Image source: Fitbit

Fitbit Ace LTE is a kid-friendly watch with games, safety features & Wear OS

Fitbit has unveiled, today, the Ace LTE. The smartwatch is part of its range designed specifically for children, but it’s a notable departure from its previous offerings. Running on Wear OS, the Ace LTE offers a blend of fitness tracking, engaging games, parental controls, and communication features. However, its premium price and subscription model may raise some concerns.


Design and hardware

Visually, the Ace LTE resembles Fitbit’s adult smartwatches like the Sense 2 or Versa 4, featuring a square touchscreen display protected by Corning Gorilla Glass 3. The device is water-resistant up to 50 meters and comes with a free bumper for added protection.

Under the hood, the Ace LTE is powered by the Qualcomm Snapdragon W5+ Gen 1 chip, boasts 2GB of RAM, and offers 32GB of storage. It is equipped with a variety of sensors, including an accelerometer, optical heart rate sensor, altimeter, magnetometer, ambient light sensor, and gyroscope. This tech enables accurate tracking of various activities and metrics. In fact, the specs are not too far off compared to what can be found in Google Pixel Watch 2.

The device’s battery life is estimated to last up to 16 hours, which may be a drawback. But that’s what you get with wear OS. You will need to charge it daily. It’s just the way it is.

Here’s how Ace LTE compares to its predecessor – Ace 3. As can be seen, the two devices may be similar in name – but they are very different as far as specs.

Feature
Fitbit Ace LTE
Fitbit Ace 3
Battery Life
Up to 16 hours
Up to 8 days
GPS
Built-in
No
Connectivity
4G LTE, Wi-Fi, Bluetooth 5.0, NFC
Bluetooth
Games
Yes
No
Screen
Color PMOLED touchscreen
Monochrome OLED Touchscreen
Sensors
Accelerometer, optical heart rate sensor, altimeter, manometer, ambient light sensor, gyroscope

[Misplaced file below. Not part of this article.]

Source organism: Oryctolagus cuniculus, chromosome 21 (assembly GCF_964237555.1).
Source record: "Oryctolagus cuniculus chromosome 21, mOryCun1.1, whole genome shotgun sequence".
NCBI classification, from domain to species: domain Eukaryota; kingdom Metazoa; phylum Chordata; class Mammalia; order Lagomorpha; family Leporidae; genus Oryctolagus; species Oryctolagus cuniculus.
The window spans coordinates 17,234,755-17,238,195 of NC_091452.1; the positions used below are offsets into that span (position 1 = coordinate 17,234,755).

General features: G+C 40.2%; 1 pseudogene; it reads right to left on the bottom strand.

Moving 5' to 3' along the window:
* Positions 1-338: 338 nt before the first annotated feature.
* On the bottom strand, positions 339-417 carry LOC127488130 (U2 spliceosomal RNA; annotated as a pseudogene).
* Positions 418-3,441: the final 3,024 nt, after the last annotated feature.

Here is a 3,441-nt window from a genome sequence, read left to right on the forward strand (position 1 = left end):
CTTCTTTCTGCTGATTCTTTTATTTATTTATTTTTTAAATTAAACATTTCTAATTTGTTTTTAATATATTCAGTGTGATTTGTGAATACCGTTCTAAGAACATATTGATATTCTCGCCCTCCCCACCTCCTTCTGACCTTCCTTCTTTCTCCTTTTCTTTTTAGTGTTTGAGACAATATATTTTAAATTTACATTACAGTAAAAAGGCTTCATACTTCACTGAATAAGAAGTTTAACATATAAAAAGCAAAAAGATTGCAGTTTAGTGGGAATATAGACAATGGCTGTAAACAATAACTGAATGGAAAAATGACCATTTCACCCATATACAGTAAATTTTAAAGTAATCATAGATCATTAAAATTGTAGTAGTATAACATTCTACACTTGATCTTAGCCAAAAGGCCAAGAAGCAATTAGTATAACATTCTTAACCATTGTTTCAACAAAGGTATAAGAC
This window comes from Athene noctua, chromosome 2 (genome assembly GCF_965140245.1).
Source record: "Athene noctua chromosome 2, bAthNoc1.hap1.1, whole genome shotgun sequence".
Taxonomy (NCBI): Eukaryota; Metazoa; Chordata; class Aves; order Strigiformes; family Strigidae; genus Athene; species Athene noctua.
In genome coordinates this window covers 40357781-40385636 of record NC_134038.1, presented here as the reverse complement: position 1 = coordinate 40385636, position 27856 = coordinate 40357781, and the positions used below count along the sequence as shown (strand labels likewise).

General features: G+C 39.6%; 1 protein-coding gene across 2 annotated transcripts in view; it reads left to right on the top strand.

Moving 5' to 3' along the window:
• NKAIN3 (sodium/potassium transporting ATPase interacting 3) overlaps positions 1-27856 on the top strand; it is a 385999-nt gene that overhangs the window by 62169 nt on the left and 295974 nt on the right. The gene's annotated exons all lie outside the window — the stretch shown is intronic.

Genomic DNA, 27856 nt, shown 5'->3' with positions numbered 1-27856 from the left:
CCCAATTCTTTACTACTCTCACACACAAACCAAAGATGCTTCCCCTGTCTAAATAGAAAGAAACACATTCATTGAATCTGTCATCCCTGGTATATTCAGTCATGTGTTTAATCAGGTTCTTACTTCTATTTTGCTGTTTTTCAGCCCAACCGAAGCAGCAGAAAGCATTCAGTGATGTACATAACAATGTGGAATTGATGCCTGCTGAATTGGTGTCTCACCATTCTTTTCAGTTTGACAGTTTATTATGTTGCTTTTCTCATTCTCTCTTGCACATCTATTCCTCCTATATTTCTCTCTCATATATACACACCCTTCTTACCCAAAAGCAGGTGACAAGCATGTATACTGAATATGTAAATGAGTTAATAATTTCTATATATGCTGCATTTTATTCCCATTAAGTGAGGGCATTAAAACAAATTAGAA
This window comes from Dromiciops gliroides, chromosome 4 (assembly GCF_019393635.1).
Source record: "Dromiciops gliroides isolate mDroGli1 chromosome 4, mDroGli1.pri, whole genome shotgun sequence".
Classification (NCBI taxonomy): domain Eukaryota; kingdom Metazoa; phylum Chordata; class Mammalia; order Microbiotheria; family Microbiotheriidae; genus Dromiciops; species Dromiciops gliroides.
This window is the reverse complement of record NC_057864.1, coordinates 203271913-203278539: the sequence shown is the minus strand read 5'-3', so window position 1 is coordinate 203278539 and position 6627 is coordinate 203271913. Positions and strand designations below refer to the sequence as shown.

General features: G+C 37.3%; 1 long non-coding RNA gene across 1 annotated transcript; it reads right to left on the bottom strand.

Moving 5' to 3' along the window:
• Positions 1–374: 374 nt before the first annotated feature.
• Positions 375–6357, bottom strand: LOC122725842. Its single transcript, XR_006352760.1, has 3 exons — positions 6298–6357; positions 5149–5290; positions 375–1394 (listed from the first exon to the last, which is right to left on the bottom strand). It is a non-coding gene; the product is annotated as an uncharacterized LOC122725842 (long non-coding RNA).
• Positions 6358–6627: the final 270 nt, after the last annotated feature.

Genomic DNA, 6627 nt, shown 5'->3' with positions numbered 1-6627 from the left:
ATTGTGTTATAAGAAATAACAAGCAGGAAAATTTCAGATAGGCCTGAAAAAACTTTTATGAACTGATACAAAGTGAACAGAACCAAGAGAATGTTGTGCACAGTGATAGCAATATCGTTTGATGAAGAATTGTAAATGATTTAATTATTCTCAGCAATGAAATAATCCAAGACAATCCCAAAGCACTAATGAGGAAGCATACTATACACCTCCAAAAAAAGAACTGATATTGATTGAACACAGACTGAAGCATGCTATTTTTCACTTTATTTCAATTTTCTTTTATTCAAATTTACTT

Accelerometer, vibration motor, optical heart rate sensor (deactivated)
OS
Wear OS
Fitbit OS

Software and features

The Ace LTE stands out with its interactive 3D games, accessible through the Fitbit Arcade. These games encourage physical activity by unlocking new levels and rewards as kids reach their movement goals. This gamified approach contrasts with the Ace 3’s simpler focus on step tracking.

Fitbit Ace LTE
Fitbit Ace LTE

In terms of communication, the Ace LTE enables calls, text messages, and voice messages between the child and parent-approved contacts (up to 20) through the Fitbit Ace app. It also offers real-time location tracking for parents’ peace of mind. Additionally, the device supports tap-to-pay functionality, providing a convenient and secure way for kids to make purchases.

Essential readingTop fitness trackers and health gadgets

It’s interesting that Fitbit chose Wear OS for the Ace LTE, marking a departure from its proprietary operating system. This decision could signal a broader shift for Fitbit, potentially leading to a future where Wear OS becomes the primary platform for its devices. This turnout of events actually wouldn’t surprise us.


Pricing and subscription model

The Ace LTE is priced at $229.95, positioning it as a premium offering in the children’s smartwatch market. Additionally, a subscription to Fitbit Ace Pass is required for LTE connectivity and access to certain features, including the Fitbit Arcade and regular updates. This subscription costs $9.99 per month or $119.99 annually, with an annual subscription also including a collectible Ace Band. All of this makes the device very pricey.

While the Fitbit Ace LTE is primarily aimed at children, its gamified approach to health and fitness could offer valuable insights for Fitbit’s adult smartwatch strategy. By incorporating similar interactive elements and focusing on enjoyment rather than solely on data, Fitbit could potentially attract a wider audience who may find traditional fitness trackers like Garmin or Apple Watch uninspiring. It would make sense for Fitbit devices to prioritise engagement and fun as a means to promote a healthier lifestyle.

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Marko Maslakovic

Marko founded Gadgets & Wearables in 2014, having worked for more than 15 years in the City of London’s financial district. Since then, he has led the company’s charge to become a leading information source on health and fitness gadgets and wearables.

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